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Former al-Qaeda plotter claims Saudi royals funded 9/11 attacks

Who was responsible for the 9/11 attacks still stirs controversy (Getty)

Date of publication: 5 February, 2015

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Zacarius Moussaoui, an imprisoned al-Qaeda figure, claims that top level Saudi officials helped finance the militant group prior to the deadly hijackings in the USA nearly 14 years ago.
A former al-Qaeda operative has alleged that prominent members of Saudi Arabia's royal family helped fund the 9/11 attacks that claimed almost 3,000 lives in the USA.

The explosive claims were made by Zacarius Moussaoui last October to lawyers representing families of victims killed in the attacks who are now suing the Saudi government for its alleged involvement.
     Moussaoui describes meeting Saudi royals to deliver letters from the late al -Qaeda leader Osama Bin Laden

Moussaoui is currently held in a federal supermax prison in Colorado after receiving a life sentence for terrorism charges. He was in detention at the time of the 9/11 attacks.

His statement came to light this week during a response to a bid by the Saudi authorities to have the lawsuit dropped. 

The Saudi Arabian embassy in Washington released a statement, which denounced Moussoui as a "deranged criminal", dismissed his statements as "having no credibility" and asserted that the findings of the September 11 Commission ruled out allegations that Saudi officials or the Saudi government had funded al-Qaeda.

Explosive claims

"Extremely famous" Saudi officials were funding al Qaeda from the late 1990s, according to Moussaoui, who claims to have in depth knowledge of the group's funding after being directed, in 1998 or 1999, by the late Osama bin Laden to compile a digital database of donors.

Prince Turki al-Faisal, then the Saudi intelligence chief; Prince Bandar Bin Sultan, the longtime Saudi ambassador to the United States; Prince al-Waleed bin Talal, a prominent billionaire investor; and many of the country’s leading clerics were mentioned as names featured on that list.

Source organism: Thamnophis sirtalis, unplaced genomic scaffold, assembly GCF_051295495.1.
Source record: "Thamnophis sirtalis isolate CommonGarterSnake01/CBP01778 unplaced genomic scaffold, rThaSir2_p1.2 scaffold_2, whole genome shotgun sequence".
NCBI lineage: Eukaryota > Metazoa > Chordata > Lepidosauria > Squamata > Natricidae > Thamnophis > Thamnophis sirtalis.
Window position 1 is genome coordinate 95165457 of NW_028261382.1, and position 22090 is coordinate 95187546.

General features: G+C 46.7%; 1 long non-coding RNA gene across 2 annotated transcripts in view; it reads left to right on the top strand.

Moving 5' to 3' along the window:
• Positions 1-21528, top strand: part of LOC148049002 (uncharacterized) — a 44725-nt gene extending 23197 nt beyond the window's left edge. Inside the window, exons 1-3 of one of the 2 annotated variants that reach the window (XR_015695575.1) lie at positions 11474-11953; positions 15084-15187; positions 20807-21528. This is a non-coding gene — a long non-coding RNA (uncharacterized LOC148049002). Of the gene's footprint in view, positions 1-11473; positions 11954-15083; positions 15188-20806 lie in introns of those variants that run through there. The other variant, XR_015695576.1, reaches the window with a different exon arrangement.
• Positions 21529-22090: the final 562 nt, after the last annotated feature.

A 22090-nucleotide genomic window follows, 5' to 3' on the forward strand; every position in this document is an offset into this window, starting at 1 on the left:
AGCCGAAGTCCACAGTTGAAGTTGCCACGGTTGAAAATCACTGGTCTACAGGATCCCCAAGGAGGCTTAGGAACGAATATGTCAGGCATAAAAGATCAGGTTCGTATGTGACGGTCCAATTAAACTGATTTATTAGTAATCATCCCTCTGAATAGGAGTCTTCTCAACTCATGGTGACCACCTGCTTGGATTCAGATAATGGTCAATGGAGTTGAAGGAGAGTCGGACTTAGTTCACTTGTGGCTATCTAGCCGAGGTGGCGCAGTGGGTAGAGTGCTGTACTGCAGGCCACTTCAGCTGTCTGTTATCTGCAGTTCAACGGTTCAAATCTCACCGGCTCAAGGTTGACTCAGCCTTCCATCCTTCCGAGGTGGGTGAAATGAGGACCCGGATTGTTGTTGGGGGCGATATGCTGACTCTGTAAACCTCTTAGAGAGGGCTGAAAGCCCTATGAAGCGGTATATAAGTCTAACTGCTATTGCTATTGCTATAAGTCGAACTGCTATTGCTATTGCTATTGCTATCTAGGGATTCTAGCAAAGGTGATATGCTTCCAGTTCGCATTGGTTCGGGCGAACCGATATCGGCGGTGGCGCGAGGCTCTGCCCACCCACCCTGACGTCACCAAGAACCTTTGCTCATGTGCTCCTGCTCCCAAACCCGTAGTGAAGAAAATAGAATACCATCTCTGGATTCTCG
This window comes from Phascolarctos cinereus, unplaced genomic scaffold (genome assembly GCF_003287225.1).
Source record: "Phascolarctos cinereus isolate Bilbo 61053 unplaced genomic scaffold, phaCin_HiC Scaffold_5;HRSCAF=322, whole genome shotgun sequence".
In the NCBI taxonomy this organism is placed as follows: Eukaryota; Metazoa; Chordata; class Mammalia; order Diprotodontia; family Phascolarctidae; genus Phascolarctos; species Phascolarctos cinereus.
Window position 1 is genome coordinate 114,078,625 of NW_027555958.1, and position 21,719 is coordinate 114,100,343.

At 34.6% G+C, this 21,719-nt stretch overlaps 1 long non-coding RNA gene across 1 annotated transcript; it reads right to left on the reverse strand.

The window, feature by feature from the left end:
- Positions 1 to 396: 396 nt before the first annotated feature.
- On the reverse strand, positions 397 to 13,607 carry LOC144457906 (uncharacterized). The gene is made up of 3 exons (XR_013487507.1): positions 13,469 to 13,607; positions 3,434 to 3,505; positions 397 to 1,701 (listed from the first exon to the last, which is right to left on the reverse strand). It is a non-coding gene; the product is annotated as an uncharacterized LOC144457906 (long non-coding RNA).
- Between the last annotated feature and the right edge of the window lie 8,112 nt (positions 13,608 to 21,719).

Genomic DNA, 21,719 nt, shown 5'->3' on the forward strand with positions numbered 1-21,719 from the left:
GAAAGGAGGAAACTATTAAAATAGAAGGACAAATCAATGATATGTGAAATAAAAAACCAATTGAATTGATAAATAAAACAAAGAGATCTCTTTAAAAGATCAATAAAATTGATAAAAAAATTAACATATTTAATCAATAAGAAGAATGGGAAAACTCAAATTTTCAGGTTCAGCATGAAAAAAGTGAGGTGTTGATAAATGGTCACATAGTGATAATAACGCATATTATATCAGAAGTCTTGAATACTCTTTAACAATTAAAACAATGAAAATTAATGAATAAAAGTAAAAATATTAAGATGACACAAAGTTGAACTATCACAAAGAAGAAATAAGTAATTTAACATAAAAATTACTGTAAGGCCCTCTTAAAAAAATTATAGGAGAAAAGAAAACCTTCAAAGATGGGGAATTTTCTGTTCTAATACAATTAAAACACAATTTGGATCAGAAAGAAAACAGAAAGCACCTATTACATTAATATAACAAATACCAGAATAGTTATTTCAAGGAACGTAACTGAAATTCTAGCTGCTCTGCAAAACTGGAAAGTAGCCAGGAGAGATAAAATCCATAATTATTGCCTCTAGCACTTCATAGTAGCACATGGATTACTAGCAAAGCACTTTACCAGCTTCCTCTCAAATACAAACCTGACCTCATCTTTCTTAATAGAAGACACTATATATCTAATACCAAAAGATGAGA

The statements were made under oath but were not verified.

The Saudi authorities have made numerous attempts to have the lawsuit in the US dropped. The plaintiffs include family members of victims as well as insurers who covered costs of damage to property.

They posit that Saudi authorities and a government afilliated charity knowingly funded and provided material support to the group in the run up to the attacks.

Sensitive times

The allegations by Moussaoui come at a sensitive time for both the US and Saudi governments. Relations between the strategic allies have been strained by conflicting approaches to the region's upheavals and President Obama's drive for rapproachment with Saudi Arabia's foremost rival, Iran.  

Only two weeks ago Saudi Arabia navigated a tricky succession with the death of King Abdallah and the passing of power to his half brother Salman.

Moussaoui describes in his statement meeting Salman, then a Prince, and other Saudi royals, to deliver letters from the late al -Qaeda leader Osama Bin Laden.

The 100 pages of testimony have not yet been judged as credible or not but they add a significant new dimension to the case underway in New York.

Statements were also submitted in court, Monday, from former Senators Bob Graham of Florida and Bob Kerrey of Nebraska and the former Navy secretary John Lehman, advocating further investigation into the involvement of the Saudi authorities in the 9/11 attacks.

Mr. Graham was co-chairman of the Joint Congressional Inquiry into the attacks, and Mr. Kerrey and Mr. Lehman served on the 9/11 Commission.

Mr. Graham has been lobbying for the release of 28 pages from the congressional report that explore Saudi connections but have been filed as "classified".

The law suit was filed in 2002 but has experienced a number of delays and setbacks. The plaintiff's lawyer has said he hopes to interview Moussaoui again and that he is "confident he has more to say". 

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